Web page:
Monday, October 19, 2020

Tales at the crossroads (Following folktales around the world 173. - Tajikistan)

Today I continue the blog series titled Following folktales around the world! If you would like to know what the series is all about, you can find the introduction post here. You can find all posts here, or you can follow the series on Facebook!

Tadzsik népmesék
Jeremiás Éva
Európa, 1970.

This is another volume of the Tales of Nations series, which is one of the best and most popular folklore publications in Hungary. It contains 30 folktales from Tajikistan, organized by type from animal tales to anecdotes. At the time of publication, it was the only collection of Tajik folktales in Hungarian (I think it still is, and I couldn't find an English edition either). The afterword talks about Tajik culture, history, and storytelling. The book comes with a source and tale type index, and a glossary of foreign words. The tales are beautiful, and eloquently written.


The wonder and hero tales of the book were definitely the best. The story of Iradjpahlavan, for example, was about a boy whose father had been abducted by devs; when he grew up, he went to his rescue, and succeeded after a series of epic battles. The tale titled Alive in the grave reminded me of some Nart sagas; the hero grew up inside the grave of his wrongly accused mother, and then emerged to bring justice to her. He went through many adventures, fighting devs and venturing into the kingdom of snakes.
Tajik woman, 19. c.,
image from here
The most beautiful story in the book was the one mentioned in the title: Moon Angel was a variant of the "silent princess" tale type. What I liked is that suitors had to keep the girl awake and intrigued (not make her speak). After the hero failed his friend succeeded (with riddles and stories), and the princess decided to marry him instead, even though he was a commoner.
Among the animal stories the most interesting was that of the bird and the elephant. The elephant kept knocking the bird's nest out of a tree while scratching, and he refused to take responsibility because he was stronger. The bird then recruited the wasps, the frogs, and a crow, and together they almost killed the elephant through a trick; in the last moment they granted him mercy, warning him that small animals can be strong too when they work together.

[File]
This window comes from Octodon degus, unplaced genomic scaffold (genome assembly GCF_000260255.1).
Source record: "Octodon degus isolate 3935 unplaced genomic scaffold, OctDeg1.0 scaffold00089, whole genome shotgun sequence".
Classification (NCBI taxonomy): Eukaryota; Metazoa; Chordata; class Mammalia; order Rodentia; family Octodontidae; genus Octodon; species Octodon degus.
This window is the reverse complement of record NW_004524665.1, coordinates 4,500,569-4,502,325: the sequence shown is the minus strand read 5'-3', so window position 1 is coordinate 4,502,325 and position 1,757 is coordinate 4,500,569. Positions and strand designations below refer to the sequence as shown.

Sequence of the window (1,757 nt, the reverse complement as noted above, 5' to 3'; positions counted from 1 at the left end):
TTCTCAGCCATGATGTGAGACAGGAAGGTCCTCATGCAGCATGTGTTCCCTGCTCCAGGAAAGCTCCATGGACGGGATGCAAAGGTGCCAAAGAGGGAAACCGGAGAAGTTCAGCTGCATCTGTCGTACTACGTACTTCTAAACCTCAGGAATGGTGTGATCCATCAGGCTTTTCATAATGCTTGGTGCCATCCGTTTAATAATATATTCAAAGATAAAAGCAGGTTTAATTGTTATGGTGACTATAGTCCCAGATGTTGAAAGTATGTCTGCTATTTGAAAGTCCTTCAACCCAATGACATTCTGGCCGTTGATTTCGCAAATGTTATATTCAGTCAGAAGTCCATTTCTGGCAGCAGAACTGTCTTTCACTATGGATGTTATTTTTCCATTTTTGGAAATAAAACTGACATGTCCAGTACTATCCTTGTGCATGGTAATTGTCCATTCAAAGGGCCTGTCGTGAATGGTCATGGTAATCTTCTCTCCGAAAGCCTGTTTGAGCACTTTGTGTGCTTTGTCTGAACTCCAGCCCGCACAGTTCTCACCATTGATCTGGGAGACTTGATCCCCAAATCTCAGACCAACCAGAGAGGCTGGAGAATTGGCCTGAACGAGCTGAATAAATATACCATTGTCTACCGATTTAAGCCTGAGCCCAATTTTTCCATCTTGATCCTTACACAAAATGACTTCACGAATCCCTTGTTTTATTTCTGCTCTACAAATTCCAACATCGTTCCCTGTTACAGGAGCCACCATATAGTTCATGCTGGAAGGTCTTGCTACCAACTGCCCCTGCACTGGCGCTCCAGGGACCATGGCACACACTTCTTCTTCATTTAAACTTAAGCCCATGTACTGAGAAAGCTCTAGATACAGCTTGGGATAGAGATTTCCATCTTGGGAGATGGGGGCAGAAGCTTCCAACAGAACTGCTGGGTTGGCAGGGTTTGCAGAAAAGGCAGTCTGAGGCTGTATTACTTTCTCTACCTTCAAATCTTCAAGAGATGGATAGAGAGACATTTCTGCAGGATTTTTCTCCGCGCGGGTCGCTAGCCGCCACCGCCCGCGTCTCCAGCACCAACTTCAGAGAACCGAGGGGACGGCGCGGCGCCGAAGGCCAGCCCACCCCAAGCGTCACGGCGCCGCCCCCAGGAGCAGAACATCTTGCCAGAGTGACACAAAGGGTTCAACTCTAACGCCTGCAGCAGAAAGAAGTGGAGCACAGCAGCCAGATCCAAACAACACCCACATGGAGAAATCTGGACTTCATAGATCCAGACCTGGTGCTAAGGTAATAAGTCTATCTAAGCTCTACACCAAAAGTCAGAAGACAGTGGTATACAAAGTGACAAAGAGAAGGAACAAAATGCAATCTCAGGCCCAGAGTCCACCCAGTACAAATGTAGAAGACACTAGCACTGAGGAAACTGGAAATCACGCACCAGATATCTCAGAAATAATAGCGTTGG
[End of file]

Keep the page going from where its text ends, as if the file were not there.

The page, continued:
There was also a riddle tale where a king was warned of impending danger by a treasury guard who'd seen it in a dream. The king rewarded him then fired him. Why?... Because he fell asleep on duty.
I also felt like the tale of Lak and Pak was relevant to our times. A girl accidentally ate bread with dirty hands, and she was so ashamed that she asked the king to declare that no one can ever mention her eating with dirty hands, because she would be shamed if people found out...


Due to the cultural crossroads that is Central Asia, there were also many familiar tale types in the book. For example: Brementown musicians (The donkey's journey), golden-haird twins (The talking parrot; the girl sibling got incredible power in this one), innocent girl wrongly accused (Mehranbu), a king learning a trade (The shepherd girl and the padisah - here she married someone else instead), and a mass-hysteria chain story (Lak and Pak). 
I was reminded of a Hungarian folktale by the story of the djugara seed who went to see the world with an ember and a piece of straw. Crossing a river the ember burned the straw and they were washed away. The seen grew into a plant on the riverbank, keeping the memory of its friends.
The resident trickster is Nasreddin, who was referred to as Effendi or Mosfeqi. There were several familiar tales, such as the pot that gave birth, or the one-legged geese. My favorite was the one where the clever effendi brought a tree as witness to theft, making the culprit unwittingly confess his crime.
There was also a clever fox, once again outwitted by a pheasant, who rescued all the other prey animals too.

Where to next?

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